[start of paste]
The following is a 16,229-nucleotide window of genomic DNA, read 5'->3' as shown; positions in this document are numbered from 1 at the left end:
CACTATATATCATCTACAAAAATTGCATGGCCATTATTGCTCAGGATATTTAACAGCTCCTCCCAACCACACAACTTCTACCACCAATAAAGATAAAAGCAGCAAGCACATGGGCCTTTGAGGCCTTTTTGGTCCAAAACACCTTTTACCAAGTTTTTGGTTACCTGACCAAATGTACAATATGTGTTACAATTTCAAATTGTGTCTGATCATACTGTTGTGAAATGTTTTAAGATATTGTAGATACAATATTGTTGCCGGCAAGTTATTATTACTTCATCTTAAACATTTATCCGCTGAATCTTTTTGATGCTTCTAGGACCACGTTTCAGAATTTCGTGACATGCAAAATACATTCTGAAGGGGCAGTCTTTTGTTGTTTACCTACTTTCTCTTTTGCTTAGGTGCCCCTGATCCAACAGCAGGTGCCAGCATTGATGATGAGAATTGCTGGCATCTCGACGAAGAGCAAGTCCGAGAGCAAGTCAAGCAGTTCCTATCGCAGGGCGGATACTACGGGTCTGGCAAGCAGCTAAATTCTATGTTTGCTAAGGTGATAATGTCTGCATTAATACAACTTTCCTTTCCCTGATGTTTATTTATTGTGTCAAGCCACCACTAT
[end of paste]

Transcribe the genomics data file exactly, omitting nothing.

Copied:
The following is a 16,229-nucleotide window of genomic DNA, read 5'->3' as shown; positions in this document are numbered from 1 at the left end:
CACTATATATCATCTACAAAAATTGCATGGCCATTATTGCTCAGGATATTTAACAGCTCCTCCCAACCACACAACTTCTACCACCAATAAAGATAAAAGCAGCAAGCACATGGGCCTTTGAGGCCTTTTTGGTCCAAAACACCTTTTACCAAGTTTTTGGTTACCTGACCAAATGTACAATATGTGTTACAATTTCAAATTGTGTCTGATCATACTGTTGTGAAATGTTTTAAGATATTGTAGATACAATATTGTTGCCGGCAAGTTATTATTACTTCATCTTAAACATTTATCCGCTGAATCTTTTTGATGCTTCTAGGACCACGTTTCAGAATTTCGTGACATGCAAAATACATTCTGAAGGGGCAGTCTTTTGTTGTTTACCTACTTTCTCTTTTGCTTAGGTGCCCCTGATCCAACAGCAGGTGCCAGCATTGATGATGAGAATTGCTGGCATCTCGACGAAGAGCAAGTCCGAGAGCAAGTCAAGCAGTTCCTATCGCAGGGCGGATACTACGGGTCTGGCAAGCAGCTAAATTCTATGTTTGCTAAGGTGATAATGTCTGCATTAATACAACTTTCCTTTCCCTGATGTTTATTTATTGTGTCAAGCCACCACTAT